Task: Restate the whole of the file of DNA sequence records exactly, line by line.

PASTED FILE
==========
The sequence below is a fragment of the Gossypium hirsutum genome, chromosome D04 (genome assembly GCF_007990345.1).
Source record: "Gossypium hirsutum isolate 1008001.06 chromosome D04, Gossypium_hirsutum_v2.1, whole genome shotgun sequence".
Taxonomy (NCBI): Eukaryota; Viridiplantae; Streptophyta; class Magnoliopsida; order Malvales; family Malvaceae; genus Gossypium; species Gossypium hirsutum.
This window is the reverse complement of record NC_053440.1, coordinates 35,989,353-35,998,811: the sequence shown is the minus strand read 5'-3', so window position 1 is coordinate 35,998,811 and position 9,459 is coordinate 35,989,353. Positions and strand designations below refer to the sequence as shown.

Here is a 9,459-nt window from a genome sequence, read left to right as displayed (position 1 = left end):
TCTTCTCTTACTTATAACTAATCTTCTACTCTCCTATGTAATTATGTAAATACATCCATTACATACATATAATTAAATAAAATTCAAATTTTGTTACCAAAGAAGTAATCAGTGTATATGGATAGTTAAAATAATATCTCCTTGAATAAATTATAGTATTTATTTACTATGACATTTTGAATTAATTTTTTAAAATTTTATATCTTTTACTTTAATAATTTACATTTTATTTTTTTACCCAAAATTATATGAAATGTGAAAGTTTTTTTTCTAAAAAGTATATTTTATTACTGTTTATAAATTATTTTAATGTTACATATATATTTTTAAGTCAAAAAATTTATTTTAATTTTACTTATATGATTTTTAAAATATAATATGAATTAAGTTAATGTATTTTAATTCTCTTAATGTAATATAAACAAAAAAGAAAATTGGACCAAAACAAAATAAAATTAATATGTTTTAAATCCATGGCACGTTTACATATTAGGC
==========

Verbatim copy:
The sequence below is a fragment of the Gossypium hirsutum genome, chromosome D04 (genome assembly GCF_007990345.1).
Source record: "Gossypium hirsutum isolate 1008001.06 chromosome D04, Gossypium_hirsutum_v2.1, whole genome shotgun sequence".
Taxonomy (NCBI): Eukaryota; Viridiplantae; Streptophyta; class Magnoliopsida; order Malvales; family Malvaceae; genus Gossypium; species Gossypium hirsutum.
This window is the reverse complement of record NC_053440.1, coordinates 35,989,353-35,998,811: the sequence shown is the minus strand read 5'-3', so window position 1 is coordinate 35,998,811 and position 9,459 is coordinate 35,989,353. Positions and strand designations below refer to the sequence as shown.

Here is a 9,459-nt window from a genome sequence, read left to right as displayed (position 1 = left end):
TCTTCTCTTACTTATAACTAATCTTCTACTCTCCTATGTAATTATGTAAATACATCCATTACATACATATAATTAAATAAAATTCAAATTTTGTTACCAAAGAAGTAATCAGTGTATATGGATAGTTAAAATAATATCTCCTTGAATAAATTATAGTATTTATTTACTATGACATTTTGAATTAATTTTTTAAAATTTTATATCTTTTACTTTAATAATTTACATTTTATTTTTTTACCCAAAATTATATGAAATGTGAAAGTTTTTTTTCTAAAAAGTATATTTTATTACTGTTTATAAATTATTTTAATGTTACATATATATTTTTAAGTCAAAAAATTTATTTTAATTTTACTTATATGATTTTTAAAATATAATATGAATTAAGTTAATGTATTTTAATTCTCTTAATGTAATATAAACAAAAAAGAAAATTGGACCAAAACAAAATAAAATTAATATGTTTTAAATCCATGGCACGTTTACATATTAGGC